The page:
The seminar featured three keynote presentations and three panel discussions.

 

Key note presentations

Maria

Keynote speaker 1: Maria Pilar Safont-Jordà

The first keynote talk was delivered by Maria Pilar Safont-Jordà (University of Jaume I). Safont-Jordà showed that over the past ten years, attitudes to Catalan in Valencia have grown increasingly negative whereas attitudes to Spanish and English have become increasingly favourable. Safont-Jordà attributed this to the rise of English and Spanish as a medium of instruction as well as to the limited use of Catalan in society in general. On the basis of these observations, Safont-Jordà argued that language attitudes, policies and practices mutually influence one another. This may give promoters of linguistic diversity some hope as it suggests that by devising language policies, it may be possible to steer linguistic practice.

Xavier

Keynote speaker 2: F. Xavier Vila Moreno

The second keynote by F. Xavier Vila Moreno (University of Barcelona) placed multilingualism in an illumining historical context, reminding us that the tension between global and local languages (currently English vs Catalan and Spanish) is not new but can be tracked down to the dawn of universities in the 13th century. Since then, the global language co-existing with a local language has shifted from being Latin, French, German, and now English. Vila pointed out that universities are complex institutions as are the linguistic practices within them. For this reason, the terms “lingua academica” and “academic lingua franca” may be more appropriate than “English as a medium of instruction” (EMI) as it covers the range of activities that take place at universities – teaching, research and administration. Vila argued that it is not necessarily the case that the global language will outcompete the local language(s) – they may serve different purposes and co-exist in a complementary fashion.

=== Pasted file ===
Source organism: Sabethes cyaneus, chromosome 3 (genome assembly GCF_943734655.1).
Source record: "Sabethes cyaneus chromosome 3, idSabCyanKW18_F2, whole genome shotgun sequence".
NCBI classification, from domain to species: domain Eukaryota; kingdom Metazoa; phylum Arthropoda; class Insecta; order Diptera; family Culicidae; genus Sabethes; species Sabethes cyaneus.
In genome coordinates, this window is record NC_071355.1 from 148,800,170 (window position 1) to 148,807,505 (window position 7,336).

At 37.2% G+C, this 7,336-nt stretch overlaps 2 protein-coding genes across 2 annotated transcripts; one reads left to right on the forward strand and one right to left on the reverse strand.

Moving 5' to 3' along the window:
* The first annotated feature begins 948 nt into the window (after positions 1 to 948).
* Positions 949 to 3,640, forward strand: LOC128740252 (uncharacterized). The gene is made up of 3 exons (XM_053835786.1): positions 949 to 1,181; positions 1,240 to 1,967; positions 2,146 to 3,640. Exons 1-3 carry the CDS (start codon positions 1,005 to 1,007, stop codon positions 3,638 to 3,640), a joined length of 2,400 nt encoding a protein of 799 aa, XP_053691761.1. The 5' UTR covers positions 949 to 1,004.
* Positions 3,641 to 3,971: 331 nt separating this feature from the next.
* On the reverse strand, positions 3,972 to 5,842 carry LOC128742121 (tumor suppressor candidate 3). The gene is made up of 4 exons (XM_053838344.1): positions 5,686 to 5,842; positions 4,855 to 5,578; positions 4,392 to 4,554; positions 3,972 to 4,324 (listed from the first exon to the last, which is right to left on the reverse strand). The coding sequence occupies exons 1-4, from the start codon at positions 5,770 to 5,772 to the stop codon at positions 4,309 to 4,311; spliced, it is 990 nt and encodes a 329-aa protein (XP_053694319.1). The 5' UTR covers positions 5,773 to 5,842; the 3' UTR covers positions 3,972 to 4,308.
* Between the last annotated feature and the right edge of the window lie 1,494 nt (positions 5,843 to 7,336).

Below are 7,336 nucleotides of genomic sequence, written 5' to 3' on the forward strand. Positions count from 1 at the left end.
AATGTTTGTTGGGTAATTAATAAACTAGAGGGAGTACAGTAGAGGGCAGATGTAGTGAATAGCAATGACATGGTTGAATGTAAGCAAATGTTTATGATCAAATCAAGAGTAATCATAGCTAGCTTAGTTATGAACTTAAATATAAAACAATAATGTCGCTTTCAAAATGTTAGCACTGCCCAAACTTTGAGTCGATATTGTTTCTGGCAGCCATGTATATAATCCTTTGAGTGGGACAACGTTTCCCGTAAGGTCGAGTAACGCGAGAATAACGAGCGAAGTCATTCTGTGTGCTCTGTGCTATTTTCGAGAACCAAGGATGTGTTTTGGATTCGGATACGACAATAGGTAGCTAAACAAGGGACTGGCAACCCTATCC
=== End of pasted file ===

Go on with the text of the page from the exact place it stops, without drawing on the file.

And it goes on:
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Keynote speaker 3: Hartmut Haberland

Hartmut Haberland (Roskilde University) closed the conference with the third and final keynote in which he compared the Catalan setting with the Danish one, as representing, respectively, the south and the north of Europe. Northern European universities are comparatively more pervaded by English and speakers typically have higher English proficiency. Haberland argued that there is an “inbuilt monolingual bias” and an “erasure of mutual intercomprehensibility” in that English is promoted as the only language of internationalization despite speakers of say Swedish, Danish and Norwegian on the one hand and Italian, Spanish and Catalan on the other being able to communicate amongst one another. Haberland also reiterated Vila Moreno’s point that universities are made up of several activities and that one often invisibilised group affected by EMI are admin people who are tasked with having to translate high stake semi-legal documents – for instance plagiarism cases in which students may be expelled from university – from Danish to English without any training.

 

Panel discussions